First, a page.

May 25, 2004

The nice thing about Netflix is that they seem to have a fair number of silent films from the 20's on DVD. I love to watch these things, there's something about the snippets of text instead of dialog, the exaggerated body language of the actors and actresses to account for the fact that they can't express anything through sound, and the general climate of the 20's which interests me. It's curious to see some of the relaxed social mores in those films, not what one would expect of films from so long ago. It makes me wonder how much the baby boom and World War II and its aftermath changed the world. There's definitely something present in flapper culture and the jazz culture of the 20's which seems analogous to subcultures since the 60's. The signifiers were more subtle in the 20's, though, more reserved (and thus, in my opinion, more interesting). It is strange to watch these people who appear to be my own age (who are now ghosts) and some strange, real exuberance there. These were the days before the media-image of the movie star (though the country was obsessed enough with movie stars), thus Clara Bow, Louise Brooks and others, while they were certainly movie stars, exhibit a kind of realness that seems to have been lost as we got more used to the idea and technique of manipulating identity by way of the photographic or film image.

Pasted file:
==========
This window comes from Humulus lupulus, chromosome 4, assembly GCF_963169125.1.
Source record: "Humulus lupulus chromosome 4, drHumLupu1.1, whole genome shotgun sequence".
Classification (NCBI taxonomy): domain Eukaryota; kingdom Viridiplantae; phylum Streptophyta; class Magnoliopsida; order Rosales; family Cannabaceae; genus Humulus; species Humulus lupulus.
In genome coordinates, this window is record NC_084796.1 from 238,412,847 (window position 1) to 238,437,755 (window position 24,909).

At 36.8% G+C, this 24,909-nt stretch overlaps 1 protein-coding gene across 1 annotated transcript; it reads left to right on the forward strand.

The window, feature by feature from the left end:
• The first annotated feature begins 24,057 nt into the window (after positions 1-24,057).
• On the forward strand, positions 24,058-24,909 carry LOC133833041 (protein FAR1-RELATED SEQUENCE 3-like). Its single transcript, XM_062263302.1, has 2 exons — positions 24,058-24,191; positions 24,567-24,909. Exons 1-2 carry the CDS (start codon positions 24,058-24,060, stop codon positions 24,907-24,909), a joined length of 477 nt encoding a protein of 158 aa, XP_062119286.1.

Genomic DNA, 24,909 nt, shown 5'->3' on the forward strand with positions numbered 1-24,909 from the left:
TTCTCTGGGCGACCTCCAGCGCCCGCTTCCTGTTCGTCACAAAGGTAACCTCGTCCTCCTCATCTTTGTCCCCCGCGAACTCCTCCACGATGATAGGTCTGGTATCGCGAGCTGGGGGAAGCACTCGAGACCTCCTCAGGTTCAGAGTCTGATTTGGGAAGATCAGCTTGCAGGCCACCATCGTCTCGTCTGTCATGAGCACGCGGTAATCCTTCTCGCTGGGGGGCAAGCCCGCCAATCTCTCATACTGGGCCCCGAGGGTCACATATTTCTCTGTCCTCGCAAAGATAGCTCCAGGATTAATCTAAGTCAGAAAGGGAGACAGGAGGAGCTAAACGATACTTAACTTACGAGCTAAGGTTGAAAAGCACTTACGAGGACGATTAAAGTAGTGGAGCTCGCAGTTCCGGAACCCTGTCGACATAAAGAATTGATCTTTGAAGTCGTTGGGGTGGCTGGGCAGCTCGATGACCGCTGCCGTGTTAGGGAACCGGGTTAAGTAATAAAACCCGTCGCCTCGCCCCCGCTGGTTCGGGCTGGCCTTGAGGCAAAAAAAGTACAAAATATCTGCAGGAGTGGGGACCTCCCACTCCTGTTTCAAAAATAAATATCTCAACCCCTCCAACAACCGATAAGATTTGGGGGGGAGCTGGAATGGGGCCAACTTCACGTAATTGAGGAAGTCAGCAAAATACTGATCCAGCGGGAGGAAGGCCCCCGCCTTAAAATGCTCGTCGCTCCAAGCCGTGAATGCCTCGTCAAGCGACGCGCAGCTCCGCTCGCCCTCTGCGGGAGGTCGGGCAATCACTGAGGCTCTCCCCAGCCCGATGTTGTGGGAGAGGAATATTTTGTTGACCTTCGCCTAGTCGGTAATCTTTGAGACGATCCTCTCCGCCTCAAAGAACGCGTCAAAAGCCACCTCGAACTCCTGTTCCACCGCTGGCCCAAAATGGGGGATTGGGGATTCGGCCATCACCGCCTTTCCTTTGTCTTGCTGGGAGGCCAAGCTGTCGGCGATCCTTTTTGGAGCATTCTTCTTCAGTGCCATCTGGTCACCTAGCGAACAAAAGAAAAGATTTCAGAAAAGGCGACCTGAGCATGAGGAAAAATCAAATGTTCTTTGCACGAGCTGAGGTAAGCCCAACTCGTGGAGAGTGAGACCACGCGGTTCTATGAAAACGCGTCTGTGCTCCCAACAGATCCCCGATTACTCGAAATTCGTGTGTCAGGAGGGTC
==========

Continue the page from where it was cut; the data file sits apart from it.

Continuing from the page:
It's nice, also, somehow, to have no sound but a musical score; you interact with the text of the title cards like you would a piece of writing or a poem. It's been said that watching a silent film requires more attention than a talkie, and I think it's true, I also think that due to this fact there was more meticulous attention paid to certain details of movement and expression, not cinematography per se, but something that seems more like dance (e.g. the physical comedy of Chaplin, etc.) Since I signed up for Netflix, I've watched "Modern Times," "City Lights," "It", and a documentary about Louise Brooks. They don't seem to have "Pandora's Box" (the film that gave birth to Brooks' nickname "Lulu," and the role that made her famous), or "Flaming Youth" (attributed to be the film that first defined the concept of the "flapper," though "It" is well known in this capacity)...which kind of bums be out. I don't know why they don't have "Pandora's Box" because it is one of the more famous silent films.

Incidentally, Clara Bow was a redhead (or so it is said)! Though obviously one can't know this from the films themselves...

No comments: